For thousands of years, the Tohono O’odham (meaning “Desert People”) inhabited what is today southern Arizona and the northern state of Sonora in Mexico. But the O’odham were there long before either Mexico or the U.S. existed as nations. After the Mexican-American War, the international boundary between the U.S. and Mexico was drawn at the Gila River, just north of the O’odham ancestral lands. But the Gadsden Purchase in 1854 redrew the border right through O’odham territory. The O’odham were never consulted. Yhe aftermath of 9/11, O’odham living on the U.S. reservation were forced to deal with the unintended consequences of a militarized border: Border Patrol agents harass and treat them as undocumented migrants on their sovereign land. Their desert landscape and wildlife get clobbered by migrants, traffickers and federal law enforcement. They return home to find cars stolen, houses ransacked by desperate migrants. Migrants who far too often don’t survive the desert elements. It’s also not uncommon for tribal members to be lured by fast cash into working as coyotes or mules for the Mexican cartels, ending up in jail themselves. But less attention is paid to the grave impact the same border has on O’odham in Mexico, who’ve become second-class citizens within their own tribe.The Tohono O’odham Nation (pronounced TOHN-oh AUTH-um) is a sovereign government and federally recognized Indian nation that claims 25,000 members. Their reservation established in 1917 is the second largest in the U.S. and spans 2.8 million acres, about the size of Connecticut. The southern boundary includes 75 miles of the U.S.-Mexico international border. Estimates vary on how many Tohono O’odham live in Mexico. According to the 2000 national census and subsequent report by Mexico’s National Commission for the Development of Indigenous Peoples, 363 O’odham were living in Sonora, Mexico. However, that tally included only families in which someone in the household spoke the O’odham language. Just a few generations ago, almost every O’odham, whether in the U.S. or Mexico, spoke O’odham. Now only 24 families do.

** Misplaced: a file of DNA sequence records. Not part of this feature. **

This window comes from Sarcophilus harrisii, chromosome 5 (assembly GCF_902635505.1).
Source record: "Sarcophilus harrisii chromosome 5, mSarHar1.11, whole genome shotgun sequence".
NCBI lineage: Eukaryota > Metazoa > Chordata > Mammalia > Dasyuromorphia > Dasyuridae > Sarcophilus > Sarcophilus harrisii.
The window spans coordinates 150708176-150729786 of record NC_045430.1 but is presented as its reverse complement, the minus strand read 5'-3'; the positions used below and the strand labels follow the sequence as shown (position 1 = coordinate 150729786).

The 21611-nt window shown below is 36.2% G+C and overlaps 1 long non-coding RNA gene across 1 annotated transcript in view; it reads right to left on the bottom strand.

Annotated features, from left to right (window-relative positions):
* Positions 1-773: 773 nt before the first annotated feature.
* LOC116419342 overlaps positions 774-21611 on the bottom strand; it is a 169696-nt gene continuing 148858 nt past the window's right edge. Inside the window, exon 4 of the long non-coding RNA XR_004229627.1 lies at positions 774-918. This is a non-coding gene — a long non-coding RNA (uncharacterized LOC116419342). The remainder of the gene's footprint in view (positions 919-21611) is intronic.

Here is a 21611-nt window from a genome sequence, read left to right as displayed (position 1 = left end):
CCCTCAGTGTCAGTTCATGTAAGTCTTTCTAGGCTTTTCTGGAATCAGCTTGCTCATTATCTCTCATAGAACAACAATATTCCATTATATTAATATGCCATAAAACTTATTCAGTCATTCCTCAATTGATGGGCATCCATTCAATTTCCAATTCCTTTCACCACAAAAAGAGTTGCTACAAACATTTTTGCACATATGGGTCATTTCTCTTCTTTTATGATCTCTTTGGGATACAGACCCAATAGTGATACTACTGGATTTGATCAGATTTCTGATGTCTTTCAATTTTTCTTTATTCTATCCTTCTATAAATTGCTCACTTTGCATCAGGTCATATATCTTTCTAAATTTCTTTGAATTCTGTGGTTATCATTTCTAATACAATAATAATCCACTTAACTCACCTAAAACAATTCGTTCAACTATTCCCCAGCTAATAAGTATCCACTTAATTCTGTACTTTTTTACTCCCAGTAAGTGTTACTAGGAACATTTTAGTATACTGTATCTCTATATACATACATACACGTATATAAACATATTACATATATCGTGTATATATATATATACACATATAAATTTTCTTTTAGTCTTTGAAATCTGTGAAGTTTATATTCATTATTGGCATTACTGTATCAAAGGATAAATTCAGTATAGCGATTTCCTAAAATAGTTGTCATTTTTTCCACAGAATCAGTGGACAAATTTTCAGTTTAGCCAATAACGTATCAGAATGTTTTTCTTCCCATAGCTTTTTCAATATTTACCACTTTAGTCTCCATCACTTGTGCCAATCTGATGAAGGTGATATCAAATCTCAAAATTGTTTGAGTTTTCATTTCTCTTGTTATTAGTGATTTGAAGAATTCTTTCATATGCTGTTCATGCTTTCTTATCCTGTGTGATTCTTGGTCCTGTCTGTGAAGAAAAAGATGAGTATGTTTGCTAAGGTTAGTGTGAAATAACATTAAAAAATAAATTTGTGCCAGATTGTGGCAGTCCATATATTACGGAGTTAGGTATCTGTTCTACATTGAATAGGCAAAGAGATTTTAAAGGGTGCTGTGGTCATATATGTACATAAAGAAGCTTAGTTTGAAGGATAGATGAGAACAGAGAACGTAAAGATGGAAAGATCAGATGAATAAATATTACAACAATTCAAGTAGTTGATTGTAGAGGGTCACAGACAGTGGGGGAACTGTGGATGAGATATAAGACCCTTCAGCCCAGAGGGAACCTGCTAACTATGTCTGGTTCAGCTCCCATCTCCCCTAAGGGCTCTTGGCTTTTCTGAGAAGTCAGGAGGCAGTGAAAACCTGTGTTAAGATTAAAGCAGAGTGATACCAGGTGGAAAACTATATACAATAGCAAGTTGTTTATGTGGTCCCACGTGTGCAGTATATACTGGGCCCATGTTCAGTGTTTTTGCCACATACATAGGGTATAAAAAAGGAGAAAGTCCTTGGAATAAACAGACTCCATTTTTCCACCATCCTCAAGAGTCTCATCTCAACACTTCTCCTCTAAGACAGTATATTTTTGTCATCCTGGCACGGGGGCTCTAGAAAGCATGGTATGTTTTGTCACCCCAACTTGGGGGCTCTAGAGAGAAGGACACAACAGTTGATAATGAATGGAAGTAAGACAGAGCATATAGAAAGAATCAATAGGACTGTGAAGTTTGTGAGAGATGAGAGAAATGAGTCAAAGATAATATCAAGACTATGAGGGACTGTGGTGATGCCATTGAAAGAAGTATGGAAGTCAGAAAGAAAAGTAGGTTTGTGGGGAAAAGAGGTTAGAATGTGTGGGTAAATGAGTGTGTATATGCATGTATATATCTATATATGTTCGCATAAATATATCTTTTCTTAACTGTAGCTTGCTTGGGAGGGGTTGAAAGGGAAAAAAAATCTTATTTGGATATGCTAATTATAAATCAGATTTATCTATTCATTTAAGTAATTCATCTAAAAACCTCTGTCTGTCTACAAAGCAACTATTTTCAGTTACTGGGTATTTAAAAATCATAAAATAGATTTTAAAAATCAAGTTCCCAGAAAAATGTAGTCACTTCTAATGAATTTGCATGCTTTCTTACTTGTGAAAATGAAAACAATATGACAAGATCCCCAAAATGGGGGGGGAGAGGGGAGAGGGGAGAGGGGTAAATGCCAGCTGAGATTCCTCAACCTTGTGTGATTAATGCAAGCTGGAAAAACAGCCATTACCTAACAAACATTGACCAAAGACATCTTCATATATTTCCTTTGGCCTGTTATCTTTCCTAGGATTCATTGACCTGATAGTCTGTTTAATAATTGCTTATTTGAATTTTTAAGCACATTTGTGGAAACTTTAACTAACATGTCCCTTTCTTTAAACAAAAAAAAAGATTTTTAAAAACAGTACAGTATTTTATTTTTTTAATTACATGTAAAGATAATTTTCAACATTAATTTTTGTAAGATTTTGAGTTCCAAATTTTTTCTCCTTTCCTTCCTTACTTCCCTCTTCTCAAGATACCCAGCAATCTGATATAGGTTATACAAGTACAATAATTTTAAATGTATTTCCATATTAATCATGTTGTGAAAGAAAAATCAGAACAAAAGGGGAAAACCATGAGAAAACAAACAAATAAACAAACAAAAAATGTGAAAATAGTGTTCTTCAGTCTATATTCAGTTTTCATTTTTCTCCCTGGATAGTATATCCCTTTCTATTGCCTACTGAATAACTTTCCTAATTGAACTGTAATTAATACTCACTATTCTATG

"Native Nations Rise"
Native Nations Rise
Here's the story: It all started with a group of passionate people concerned about their community's future after the election. We all came from a variety of backgrounds, fighting for various causes. This lead to our understanding of food injustice in our community and the degradation of the environment (our Mother Earth ). We began #guerillagardening at an empty lot, with a vision of providing healthy food and native habitat restoration. Unfortunately, "authorities" came and kicked us out -- they decided they wanted to spend $1 million on building a parking lot. We then went to the city of LA to speak out our concerns. Though our original plan got denied, to our surprise a city rep came and spoke with us and offered a NEW location for us to work on and turn into a community garden project 🏾 Now here we are, hoping to gain support in our vision. Regardless of what political philosophies we have, we are nothing without a healthy and thriving environment. If we don't heal our own habitat, what future are we leaving for our children? What burdens and battles are we leaving them to solve or endure? It's irresponsible. We are alive today because of the battles and injustices our ancestors persevered through. We must honor that and show gratitude through the work that we do while we're alive. It is up to us to plant the seeds of change now. Say with me, "We don't own the land, the land owns us." When we allow mistreatment of the land, we allow for the mistreatment of people and all of life. Climate change is a reflection of humanity's abusive ways and systematic oppression. But we can heal the colonial damage through the knowledge of native plants (Traditional Ecological Knowledge). Heal the soul wounds. Heal our relationship with the land and each other, as the human race. It's as simple as respecting the soil you walk on. (Psst. You can start on your own lawn!!). #grownativeplants#decolonize#losangeles#california#climatechange#traditionalecologicalknowledge#indigenous#environment#nativenationsrise